- The Washington Times - Tuesday, October 11, 2016

President Obama said Tuesday that man will land on Mars within 30 years, while critics accuse the president of diverting money from space exploration to climate-change research.

“I’m excited to announce that we are working with our commercial partners to build new habitats that can sustain and transport astronauts on long-duration missions in deep space,” Mr. Obama said in an op-ed in USA Today. “These missions will teach us how humans can live far from Earth — something we’ll need for the long journey to Mars.”

Mr. Obama predicted that humans will set foot on Mars sometime in the 2030s, “with the ultimate ambition to one day remain there for an extended time.”

But lawmakers in both parties have criticized the administration for allow the U.S. to fall behind China in space exploration.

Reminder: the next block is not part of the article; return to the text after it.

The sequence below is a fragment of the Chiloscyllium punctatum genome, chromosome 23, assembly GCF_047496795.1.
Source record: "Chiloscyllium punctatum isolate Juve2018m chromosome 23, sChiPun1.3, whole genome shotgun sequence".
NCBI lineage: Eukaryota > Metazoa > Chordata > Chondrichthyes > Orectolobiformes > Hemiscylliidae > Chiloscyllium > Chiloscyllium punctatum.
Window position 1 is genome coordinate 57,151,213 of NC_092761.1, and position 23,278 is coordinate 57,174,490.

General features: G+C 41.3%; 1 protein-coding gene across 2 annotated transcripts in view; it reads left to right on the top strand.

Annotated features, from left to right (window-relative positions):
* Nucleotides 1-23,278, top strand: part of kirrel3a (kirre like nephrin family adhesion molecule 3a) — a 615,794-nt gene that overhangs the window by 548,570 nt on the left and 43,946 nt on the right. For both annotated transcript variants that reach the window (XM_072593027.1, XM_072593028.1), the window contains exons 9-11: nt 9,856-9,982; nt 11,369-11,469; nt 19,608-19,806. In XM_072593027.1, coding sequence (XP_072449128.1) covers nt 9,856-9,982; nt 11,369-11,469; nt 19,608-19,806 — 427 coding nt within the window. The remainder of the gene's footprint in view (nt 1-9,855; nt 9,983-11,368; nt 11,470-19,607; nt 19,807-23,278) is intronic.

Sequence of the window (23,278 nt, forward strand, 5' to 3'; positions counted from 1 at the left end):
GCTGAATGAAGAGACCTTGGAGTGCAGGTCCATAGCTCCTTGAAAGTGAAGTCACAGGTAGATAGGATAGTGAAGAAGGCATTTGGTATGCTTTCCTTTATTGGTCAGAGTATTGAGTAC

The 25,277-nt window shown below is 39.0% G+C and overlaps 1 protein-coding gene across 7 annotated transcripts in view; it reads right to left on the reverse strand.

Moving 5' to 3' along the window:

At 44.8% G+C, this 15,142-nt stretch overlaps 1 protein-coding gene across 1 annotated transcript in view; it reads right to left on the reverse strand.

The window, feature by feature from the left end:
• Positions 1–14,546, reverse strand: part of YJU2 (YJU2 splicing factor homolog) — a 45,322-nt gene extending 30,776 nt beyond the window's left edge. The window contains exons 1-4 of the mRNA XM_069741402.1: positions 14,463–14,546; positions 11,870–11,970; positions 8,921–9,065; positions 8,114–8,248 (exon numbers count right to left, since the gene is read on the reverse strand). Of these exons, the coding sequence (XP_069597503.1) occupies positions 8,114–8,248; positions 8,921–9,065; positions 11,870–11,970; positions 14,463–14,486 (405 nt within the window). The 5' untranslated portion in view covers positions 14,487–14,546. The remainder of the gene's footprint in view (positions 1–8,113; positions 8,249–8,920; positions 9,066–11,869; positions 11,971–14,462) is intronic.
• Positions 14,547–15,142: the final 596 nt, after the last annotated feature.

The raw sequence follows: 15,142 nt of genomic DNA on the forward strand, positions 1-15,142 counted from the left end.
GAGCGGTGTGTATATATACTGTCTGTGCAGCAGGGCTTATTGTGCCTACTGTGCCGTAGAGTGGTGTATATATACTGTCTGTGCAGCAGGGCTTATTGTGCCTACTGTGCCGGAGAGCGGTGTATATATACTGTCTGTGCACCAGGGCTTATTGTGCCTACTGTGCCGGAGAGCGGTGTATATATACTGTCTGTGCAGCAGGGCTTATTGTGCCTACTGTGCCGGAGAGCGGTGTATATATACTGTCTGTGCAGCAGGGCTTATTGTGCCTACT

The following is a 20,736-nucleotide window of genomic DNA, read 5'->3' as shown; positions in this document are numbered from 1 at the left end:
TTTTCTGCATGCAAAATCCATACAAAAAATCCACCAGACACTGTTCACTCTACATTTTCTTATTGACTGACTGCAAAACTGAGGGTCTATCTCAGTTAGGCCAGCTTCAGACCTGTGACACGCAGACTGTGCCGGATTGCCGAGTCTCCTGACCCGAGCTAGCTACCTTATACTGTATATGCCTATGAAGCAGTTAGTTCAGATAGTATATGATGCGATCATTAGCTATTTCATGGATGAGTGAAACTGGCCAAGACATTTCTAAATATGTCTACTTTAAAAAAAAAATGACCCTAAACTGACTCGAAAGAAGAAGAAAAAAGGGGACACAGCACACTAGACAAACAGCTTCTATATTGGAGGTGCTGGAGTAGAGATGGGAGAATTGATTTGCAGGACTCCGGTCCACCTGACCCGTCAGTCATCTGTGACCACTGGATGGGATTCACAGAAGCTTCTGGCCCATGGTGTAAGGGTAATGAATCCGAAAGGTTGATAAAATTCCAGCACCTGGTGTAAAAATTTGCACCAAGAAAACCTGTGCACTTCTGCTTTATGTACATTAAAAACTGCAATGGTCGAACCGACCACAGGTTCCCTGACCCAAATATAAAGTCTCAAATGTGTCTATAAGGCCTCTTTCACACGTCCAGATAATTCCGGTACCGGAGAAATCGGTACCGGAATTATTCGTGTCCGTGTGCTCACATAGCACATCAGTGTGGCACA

“All of [NASA’s] success came to a screeching halt when President Obama was sworn in,” said Rep. Brian Babin, Texas Republican and chairman of the House subcommittee on space, during a hearing last week. “His fiscal year 2010 budget request slashed well over a billion dollars from the exploration project and budget. … China has capitalized on this administration’s weakness.”

Mr. Obama said landing humans on Mars “will require continued cooperation between government and private innovators, and we’re already well on our way. Within the next two years, private companies will for the first time send astronauts to the International Space Station.”

NASA’s is counting on private companies in its plan to land humans on Mars and return them safely to Earth. SpaceX and United Launch Alliance are competing on plans, with SpaceX eyeing a manned mission in 2024.

Lawmakers say Mr. Obama’s policies have allowed China to gain ground on the U.S. space program, and they blame the administration for funding cuts that have curtailed exploration in favor of climate science.

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